On Monday, July 26, a 30 inch pipeline belonging to Enbridge, Inc., a Canadian-based company, burst near Marshall, Michigan, spilling hundreds of thousands of gallons of crude oil into Talmadge Creek, which feeds the Kalamazoo River, a tributary of Lake Michigan.
As of Thursday, July 29, the spill has affected over 30 miles of the Kalamazoo River, killing fish and wildlife and coating the banks of the river. The U.S. Environmental Protection Agency (EPA), which has assumed control of response efforts, estimates that 1 million gallons of crude oil could have leaked at the spill site, located between Marshall and Battle Creek, Mich.
Michigan Gov. Jennifer Granhom sharply criticized the response efforts by pipeline owner Enbridge and the U.S. Environmental Protection Agency (EPA) on Wednesday, saying the resources being marshaled were “wholly inadequate,” and she called on the federal government to step up its response to the spill before the oil reaches Lake Michigan, about 80 miles downstream, where it could cause what she called a “tragedy of historic proportions.”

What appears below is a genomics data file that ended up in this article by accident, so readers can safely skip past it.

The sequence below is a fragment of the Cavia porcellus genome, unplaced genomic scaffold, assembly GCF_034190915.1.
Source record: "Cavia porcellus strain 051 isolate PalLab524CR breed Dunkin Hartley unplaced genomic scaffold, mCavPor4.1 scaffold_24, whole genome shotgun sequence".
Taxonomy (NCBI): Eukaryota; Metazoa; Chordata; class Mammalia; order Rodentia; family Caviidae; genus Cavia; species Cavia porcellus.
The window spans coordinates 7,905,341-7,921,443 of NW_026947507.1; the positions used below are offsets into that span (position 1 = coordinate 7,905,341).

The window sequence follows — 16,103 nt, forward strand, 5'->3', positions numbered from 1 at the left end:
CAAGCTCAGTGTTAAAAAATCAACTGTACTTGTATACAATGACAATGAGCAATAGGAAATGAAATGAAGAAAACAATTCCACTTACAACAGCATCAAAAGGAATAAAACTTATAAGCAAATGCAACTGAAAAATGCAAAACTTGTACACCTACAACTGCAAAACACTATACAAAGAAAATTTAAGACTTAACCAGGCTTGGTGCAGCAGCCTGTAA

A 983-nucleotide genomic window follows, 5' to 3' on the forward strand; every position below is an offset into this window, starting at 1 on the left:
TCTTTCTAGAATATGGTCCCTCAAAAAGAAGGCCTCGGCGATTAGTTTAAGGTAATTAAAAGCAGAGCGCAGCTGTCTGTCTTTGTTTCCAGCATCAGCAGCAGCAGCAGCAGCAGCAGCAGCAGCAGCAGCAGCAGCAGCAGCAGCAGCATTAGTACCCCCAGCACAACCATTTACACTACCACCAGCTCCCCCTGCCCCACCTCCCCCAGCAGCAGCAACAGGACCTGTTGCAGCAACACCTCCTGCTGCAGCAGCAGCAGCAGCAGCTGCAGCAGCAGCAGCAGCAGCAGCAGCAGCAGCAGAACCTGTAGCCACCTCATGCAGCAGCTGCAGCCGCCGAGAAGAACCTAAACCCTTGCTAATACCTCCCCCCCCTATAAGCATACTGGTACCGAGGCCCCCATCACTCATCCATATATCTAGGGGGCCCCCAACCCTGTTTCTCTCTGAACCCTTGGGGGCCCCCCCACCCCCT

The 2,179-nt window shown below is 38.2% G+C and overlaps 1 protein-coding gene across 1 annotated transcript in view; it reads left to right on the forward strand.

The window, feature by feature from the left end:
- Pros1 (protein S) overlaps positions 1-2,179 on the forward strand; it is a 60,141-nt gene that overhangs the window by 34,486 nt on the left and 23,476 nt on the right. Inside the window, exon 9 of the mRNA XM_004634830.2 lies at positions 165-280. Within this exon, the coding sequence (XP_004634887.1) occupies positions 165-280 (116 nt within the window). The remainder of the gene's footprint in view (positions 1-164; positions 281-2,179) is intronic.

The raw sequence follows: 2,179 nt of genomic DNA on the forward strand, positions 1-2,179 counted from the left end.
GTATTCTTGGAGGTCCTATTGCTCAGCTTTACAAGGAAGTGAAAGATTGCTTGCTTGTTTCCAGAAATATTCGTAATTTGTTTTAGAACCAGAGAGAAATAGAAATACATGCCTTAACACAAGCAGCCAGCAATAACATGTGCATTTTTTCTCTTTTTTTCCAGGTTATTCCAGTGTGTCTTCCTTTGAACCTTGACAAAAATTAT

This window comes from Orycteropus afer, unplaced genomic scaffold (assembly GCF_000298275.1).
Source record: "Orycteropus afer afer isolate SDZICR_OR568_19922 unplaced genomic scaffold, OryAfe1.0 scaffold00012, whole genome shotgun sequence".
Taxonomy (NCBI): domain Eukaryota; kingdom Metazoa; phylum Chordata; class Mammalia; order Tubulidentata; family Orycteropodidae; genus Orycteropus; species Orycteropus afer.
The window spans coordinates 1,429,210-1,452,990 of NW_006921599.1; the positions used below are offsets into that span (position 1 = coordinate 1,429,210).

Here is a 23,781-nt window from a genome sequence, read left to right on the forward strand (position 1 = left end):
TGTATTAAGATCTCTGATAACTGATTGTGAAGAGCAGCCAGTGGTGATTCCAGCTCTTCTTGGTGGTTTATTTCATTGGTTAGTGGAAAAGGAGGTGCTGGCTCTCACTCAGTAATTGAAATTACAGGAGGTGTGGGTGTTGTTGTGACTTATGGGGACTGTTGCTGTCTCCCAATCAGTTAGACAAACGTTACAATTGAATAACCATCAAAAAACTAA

EPA announced on Thursday that it has requested the U.S. Coast Guard make $2 million available to fund the federal response to the spill, and says it could request additional funding if necessary. EPA says the federal government intends to seek full reimbursement from pipeline owner Enbridge, Inc., based in Calgary, Alberta.
According to a report from the Associated Press (AP), Enbridge was warned by government regulators in January that its corrosion monitoring in the pipeline was inadequate and did not comply with federal regulations. AP also reports that Enbridge-related companies have been cited in recent years for other spills in the region, including two spills in 2007 that released about 200,000 gallons of crude in northern Wisconsin and a spill at an oil terminal located two miles from Lake Superior that released 189,000 gallons. Most of that spill was contained, according to the AP.
At a press briefing on Thursday in Battle Creek, Michigan, officials from Enbridge and the EPA said that about 200 people were working to contain and recover the oil, using vacuum trucks and containment booms, and that the number of workers was expected to rise to about 400 in the coming days. For more information about the EPA’s response to the Enbridge-Kalamazoo River Spill, go to epa.gov/enbridgespill